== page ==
David Southam, Regional manager for Europe North collected the award on behalf of Faro Technologies and had the following to say, “It was a great pleasure to be nominated for this year’s best hardware category at the Hammers 2016, it was a fabulous evening with many of the key construction players represented at the awards. The team and I had a really good night with superb entertainment and great networking opportunities.”
The winners of the 2016 Construction Computing Awards were announced at a gala event at BMA House in London. Over 180 supporting guests gathered to see the outcome of the readers’ online voting and judging panel’s deliberations.
FARO won the best hardware product of 2016 with the Faro Focus X330, a terrestrial 3D laser scanner specially designed for outdoor applications due its small size, light weight, extra long range, extended scanning possibilities even in direct sunlight and easy positioning with to the integrated GPS receiver.
To learn more about the FARO Focus laser scanner please click here.
Rugby, United Kingdom, 9 June, 2016 – FARO Technologies, Inc. (NASDAQ:FARO), 3D technologies open up chances for industrial production, which have by no means been exploited to the full so far. Be it the mapping of existing facilities and buildings, measures for quality assurance or intelligent production planning and control – 3D technologies help to increase productivity and efficiency in all of these areas.
Experts and interested parties from all over Europe will be discussing future potential and practical experiences at the next FARO 3D Conference, which will take place on 3rd and 4th November 2016 at the Kraftwerk Rottweil. This networking event offers exclusive insight into the latest developments of the world’s leading provider of measurement and imaging technology. With talks, workshops and presentations, FARO wants to introduce the entire bandwidth of application possibilities of its hard and software products.
The conference participants can discover for themselves with the help of numerous hands-on training activities, just how simply and precisely 3D objects can be scanned and how quickly the data can be processed. Experienced users of the 3D technologies will highlight some best-practice examples and provide valuable tips and tricks for getting the most from the FARO product portfolio.
FARO specialists Dr. Bernd-Dietmar Becker, Chief Technology Strategist and Oliver Bürkler, Director Product Management, will take a look at the factory of the future in their visionary plenary lecture. “We provide the participants with an exciting overview of the latest product ideas from the FARO lab”, says Dr. Bernd Dietmar Becker, “and offer them a platform for discussing visionary ideas and strategies with experts and opinion leaders from the 3D arena.”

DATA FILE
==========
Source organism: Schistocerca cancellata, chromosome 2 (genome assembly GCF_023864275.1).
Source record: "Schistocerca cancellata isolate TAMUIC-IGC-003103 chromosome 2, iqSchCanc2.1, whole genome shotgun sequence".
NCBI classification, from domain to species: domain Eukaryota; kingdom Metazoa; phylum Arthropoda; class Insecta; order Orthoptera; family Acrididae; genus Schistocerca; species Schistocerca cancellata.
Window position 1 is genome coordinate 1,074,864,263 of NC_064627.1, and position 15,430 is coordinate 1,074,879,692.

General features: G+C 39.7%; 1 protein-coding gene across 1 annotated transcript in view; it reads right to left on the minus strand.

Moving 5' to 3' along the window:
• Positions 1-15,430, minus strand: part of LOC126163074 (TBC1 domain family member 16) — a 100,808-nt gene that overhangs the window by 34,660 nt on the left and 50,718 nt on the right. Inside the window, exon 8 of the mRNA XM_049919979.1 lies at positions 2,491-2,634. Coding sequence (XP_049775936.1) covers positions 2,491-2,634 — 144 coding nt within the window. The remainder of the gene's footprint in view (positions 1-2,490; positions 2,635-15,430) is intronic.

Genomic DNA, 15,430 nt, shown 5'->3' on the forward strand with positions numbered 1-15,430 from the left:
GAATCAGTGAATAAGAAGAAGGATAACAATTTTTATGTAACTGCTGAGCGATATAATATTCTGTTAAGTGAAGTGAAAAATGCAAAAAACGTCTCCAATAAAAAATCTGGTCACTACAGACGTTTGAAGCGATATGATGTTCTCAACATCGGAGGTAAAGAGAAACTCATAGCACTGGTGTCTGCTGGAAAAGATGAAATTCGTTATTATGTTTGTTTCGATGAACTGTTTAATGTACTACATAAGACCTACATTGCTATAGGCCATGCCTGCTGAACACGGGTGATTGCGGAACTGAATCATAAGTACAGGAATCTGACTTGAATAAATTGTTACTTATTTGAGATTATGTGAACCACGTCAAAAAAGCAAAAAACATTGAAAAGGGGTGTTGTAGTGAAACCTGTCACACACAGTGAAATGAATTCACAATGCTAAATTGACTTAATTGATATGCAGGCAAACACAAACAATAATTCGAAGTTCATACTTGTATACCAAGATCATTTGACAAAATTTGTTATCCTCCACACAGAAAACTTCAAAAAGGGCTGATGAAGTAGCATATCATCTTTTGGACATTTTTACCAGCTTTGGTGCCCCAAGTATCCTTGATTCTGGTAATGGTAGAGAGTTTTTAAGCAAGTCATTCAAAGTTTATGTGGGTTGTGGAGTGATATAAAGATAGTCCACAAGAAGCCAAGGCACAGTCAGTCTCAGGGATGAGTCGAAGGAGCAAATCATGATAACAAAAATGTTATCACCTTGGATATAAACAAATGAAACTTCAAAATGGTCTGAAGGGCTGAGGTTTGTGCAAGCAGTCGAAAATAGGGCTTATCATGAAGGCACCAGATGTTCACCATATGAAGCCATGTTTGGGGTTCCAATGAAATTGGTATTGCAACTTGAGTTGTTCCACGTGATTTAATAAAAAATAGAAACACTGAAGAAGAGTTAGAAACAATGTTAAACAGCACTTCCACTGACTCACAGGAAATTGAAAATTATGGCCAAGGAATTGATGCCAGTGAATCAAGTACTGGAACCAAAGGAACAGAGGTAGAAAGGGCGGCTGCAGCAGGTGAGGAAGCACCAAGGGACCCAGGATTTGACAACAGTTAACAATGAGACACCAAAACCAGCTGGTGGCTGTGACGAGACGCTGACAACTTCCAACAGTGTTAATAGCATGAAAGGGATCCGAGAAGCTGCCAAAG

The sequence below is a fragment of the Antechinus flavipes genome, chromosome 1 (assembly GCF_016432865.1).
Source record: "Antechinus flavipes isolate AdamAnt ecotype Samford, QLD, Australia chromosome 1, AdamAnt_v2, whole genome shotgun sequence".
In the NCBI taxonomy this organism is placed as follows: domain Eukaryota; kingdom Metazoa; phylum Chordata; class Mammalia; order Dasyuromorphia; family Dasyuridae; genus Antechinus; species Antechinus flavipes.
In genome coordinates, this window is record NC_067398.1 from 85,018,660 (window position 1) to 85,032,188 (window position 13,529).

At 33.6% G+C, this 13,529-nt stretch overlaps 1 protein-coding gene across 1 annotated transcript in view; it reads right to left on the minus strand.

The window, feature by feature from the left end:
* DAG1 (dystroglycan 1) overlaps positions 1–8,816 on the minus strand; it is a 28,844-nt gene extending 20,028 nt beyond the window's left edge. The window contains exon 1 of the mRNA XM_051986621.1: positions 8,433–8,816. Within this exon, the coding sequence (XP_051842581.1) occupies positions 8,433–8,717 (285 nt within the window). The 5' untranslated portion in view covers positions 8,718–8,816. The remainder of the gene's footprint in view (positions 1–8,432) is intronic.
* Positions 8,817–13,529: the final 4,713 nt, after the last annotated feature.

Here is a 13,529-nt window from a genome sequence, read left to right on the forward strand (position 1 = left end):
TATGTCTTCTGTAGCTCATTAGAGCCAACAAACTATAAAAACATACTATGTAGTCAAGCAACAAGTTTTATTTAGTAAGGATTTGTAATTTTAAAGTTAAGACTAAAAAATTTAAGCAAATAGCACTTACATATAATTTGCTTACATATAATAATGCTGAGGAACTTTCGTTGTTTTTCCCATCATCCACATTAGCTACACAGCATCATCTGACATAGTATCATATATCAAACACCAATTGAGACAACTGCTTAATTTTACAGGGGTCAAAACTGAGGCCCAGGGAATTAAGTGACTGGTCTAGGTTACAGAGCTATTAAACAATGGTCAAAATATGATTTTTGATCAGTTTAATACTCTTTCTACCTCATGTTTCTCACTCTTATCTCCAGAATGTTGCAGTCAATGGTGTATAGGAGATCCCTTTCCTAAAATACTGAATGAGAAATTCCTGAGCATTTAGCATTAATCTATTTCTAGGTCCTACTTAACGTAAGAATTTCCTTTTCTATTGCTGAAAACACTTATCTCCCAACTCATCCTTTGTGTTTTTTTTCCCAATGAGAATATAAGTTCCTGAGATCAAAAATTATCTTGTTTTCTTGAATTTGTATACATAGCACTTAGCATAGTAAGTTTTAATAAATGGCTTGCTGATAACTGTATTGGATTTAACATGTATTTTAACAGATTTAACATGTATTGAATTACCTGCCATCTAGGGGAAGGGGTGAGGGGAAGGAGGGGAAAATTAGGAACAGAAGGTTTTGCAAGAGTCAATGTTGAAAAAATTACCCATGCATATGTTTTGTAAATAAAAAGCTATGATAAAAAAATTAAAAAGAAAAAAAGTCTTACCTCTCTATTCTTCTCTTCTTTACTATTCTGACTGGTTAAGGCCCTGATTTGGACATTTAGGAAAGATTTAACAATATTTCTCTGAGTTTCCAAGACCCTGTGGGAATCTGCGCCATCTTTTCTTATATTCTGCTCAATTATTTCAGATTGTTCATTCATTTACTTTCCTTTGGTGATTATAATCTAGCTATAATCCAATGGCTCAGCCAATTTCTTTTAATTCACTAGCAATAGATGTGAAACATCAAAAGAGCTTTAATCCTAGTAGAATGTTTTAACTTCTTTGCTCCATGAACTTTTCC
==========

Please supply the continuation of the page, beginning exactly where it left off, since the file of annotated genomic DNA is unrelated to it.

A ‘Call for Papers’ has been issued by the company so that interested parties can help to shape the 3D conference. The conference will be held in English.
More information can be found here.
In recent years, modern machine factories have made a strong shift in professionalizing their measuring solutions. In particular engineering factories made for specialized industries such as automotive, Oil and Gas. The main reason is that these sectors constantly require new machinery to be integrated in existing production lines. Accuracy is always a key element in this engineering process, therefore, machine factories are making a shift from manual measurements to new solutions such as 3D laser measurement.
Westerhof BV is a versatile and modern machine factory that has been going strong in the Nether-lands for over 50 years. One of Westerhof ’s main tasks is the conceptualisation, creation and imple-mentation of new machinery in existing production lines. A high level of accuracy in the preliminary measurements is vital for the basis of a precise 3D model of the machine. In the past this was the main problem as all Westerhof ’s measurements for their 3D models were done manually.
“If that happens, we have to reengineer the entire machine, causing a large financial cost for both us and the client. Because if this, we looked for a solution that gave us perfect accuracy, to avoid these mistakes,” Thijs Lenferink, commercial technical advisor at Westerhof BV explains.
The engineers at Westerhof found this solution in the FARO Focus 3D X130 laser scanner and the FARO Gage, which were able to provide the accuracy that was required for their clients. “We did some market research and eventually chose the FARO Focus 3D X130 and the FARO® Gage for the creation of 3D models and gauging of existing machinery, due to their accuracy, high quality and user-friendliness,” Lenferink explains.